The Iowa Writers’ Workshop became a national institution in the early 1950s, but before that, as early as the late 1890s, the Workshop was designed to teach “verse making.” The University of Iowa wanted to cultivate writers with something creative to say. They developed the first creative writing program in the country and it continues to be one of the best. Why? Obviously, it is the writers who come out of the program. Then there’s this: “Unsurprisingly, a psychological survey of the Iowa Workshop showed that 80 percent of writers in the program reported evidence of manic-depression, alcoholism, or other lovely addictions in themselves or their immediate families” (p 9).
- Chip off the Old Block by Wallace Stegner.
- And In My Heart by R.V. Cassill. Best line: “As if the arrow at the heart could listen to the merely human cry that protests its flight” (p 55).
- The Comforts of Home by Flannery O’Connor.
- The Illegibility of This World by Richard Stern. Best line: “Fear gets so loud, I can’t sleep” (p 118).
- The Fisherman Who Got Away by Thomas Williams.
- Offspring of the First Generation by Bette Pesetsky.
- The Hustler by Walter Tevis.
- Put Yourself in My Shoes by Raymond Carver.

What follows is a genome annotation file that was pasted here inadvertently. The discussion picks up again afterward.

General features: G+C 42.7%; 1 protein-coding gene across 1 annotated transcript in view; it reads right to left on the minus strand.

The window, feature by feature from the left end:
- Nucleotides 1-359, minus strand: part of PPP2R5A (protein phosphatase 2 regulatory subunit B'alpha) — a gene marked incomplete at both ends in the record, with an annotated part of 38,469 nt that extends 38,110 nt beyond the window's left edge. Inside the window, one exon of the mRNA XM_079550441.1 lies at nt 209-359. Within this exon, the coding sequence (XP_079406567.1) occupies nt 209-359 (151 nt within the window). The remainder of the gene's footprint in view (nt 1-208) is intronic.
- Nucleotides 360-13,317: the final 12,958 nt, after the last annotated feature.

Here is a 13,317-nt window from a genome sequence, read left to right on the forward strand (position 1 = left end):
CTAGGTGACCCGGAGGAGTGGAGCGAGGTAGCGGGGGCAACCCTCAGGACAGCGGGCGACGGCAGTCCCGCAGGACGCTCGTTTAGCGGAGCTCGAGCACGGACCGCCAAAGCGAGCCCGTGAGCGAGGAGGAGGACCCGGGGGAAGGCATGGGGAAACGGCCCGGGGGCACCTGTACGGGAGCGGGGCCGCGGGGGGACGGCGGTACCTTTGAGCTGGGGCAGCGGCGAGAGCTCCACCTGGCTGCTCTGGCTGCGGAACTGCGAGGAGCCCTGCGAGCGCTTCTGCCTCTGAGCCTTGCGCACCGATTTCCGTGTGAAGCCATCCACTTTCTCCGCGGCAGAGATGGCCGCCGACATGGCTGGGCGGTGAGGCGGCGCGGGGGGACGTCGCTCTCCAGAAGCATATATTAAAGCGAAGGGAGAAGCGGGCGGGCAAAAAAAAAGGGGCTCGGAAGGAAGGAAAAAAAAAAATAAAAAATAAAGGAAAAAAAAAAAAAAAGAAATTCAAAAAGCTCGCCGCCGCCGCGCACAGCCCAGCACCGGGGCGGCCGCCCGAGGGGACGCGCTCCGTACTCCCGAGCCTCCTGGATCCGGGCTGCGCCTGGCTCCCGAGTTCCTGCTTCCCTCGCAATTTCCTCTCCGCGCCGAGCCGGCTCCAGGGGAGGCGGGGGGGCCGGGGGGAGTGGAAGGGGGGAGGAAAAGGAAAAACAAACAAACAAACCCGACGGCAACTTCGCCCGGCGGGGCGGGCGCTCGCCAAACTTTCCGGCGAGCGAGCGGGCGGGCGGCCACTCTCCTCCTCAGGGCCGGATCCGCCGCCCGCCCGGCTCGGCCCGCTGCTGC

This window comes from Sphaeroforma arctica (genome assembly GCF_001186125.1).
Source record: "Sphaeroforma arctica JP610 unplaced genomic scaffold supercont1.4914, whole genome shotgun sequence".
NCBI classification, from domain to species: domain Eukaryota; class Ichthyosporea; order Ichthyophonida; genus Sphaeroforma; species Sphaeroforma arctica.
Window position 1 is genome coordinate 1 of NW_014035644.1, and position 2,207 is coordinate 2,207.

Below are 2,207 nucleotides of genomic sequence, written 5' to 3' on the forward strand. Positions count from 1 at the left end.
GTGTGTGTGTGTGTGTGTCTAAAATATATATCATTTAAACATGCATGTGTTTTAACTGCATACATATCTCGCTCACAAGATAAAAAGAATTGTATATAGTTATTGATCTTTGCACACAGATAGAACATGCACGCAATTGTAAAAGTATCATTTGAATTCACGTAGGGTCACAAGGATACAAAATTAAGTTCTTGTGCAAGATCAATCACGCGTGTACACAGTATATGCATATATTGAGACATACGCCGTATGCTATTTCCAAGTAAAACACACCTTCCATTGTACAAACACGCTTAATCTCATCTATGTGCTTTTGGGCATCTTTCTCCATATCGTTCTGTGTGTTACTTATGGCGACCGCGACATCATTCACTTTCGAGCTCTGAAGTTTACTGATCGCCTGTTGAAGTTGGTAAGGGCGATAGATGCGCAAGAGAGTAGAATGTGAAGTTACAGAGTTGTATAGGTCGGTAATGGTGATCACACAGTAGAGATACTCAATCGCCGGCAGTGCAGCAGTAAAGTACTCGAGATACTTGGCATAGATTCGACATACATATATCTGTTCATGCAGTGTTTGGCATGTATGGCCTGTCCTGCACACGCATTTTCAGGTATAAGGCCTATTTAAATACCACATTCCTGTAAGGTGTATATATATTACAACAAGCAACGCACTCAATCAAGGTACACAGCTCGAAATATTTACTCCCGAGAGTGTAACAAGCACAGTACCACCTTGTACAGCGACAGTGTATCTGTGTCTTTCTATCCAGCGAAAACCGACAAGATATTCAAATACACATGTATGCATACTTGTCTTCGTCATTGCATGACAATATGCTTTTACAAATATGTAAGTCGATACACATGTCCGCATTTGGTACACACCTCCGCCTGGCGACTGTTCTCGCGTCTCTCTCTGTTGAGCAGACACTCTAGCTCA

- Saints by Bharati Mukherjee.
- Dunkleblau by Clark Blais.
- Falling in Love by Andre Dubus.
- The Last Generation by Joy Williams.
- A More Complete Cross-Section by John Casey.
- A Sorrowful Woman by Gail Godwin.
- Thirty-Four Seasons of Winter by William Kittredge.
- Mouses by Thom Jones. “I’m embarrassed to admit that I was a little afraid to confront the consequences” (p 247).
- A Solo Song: For Doc by James Alan McPherson.
- Paper Latern by Stuart Dybek.
- Work by Denis Johnson
- His Dog by Ron Hansen
- A Woman’s Restaurant by T. Coraghessan Boyle.
- Aren’t You Happy For Me? by Richard Bausch.
- Blessed Assurance: a Moral Tale by Allan Gurganus.
- Long Distance by Jane Smiley.
- Alma by Jayne Anne Phillips.
- White Angel by Michael Cunningham.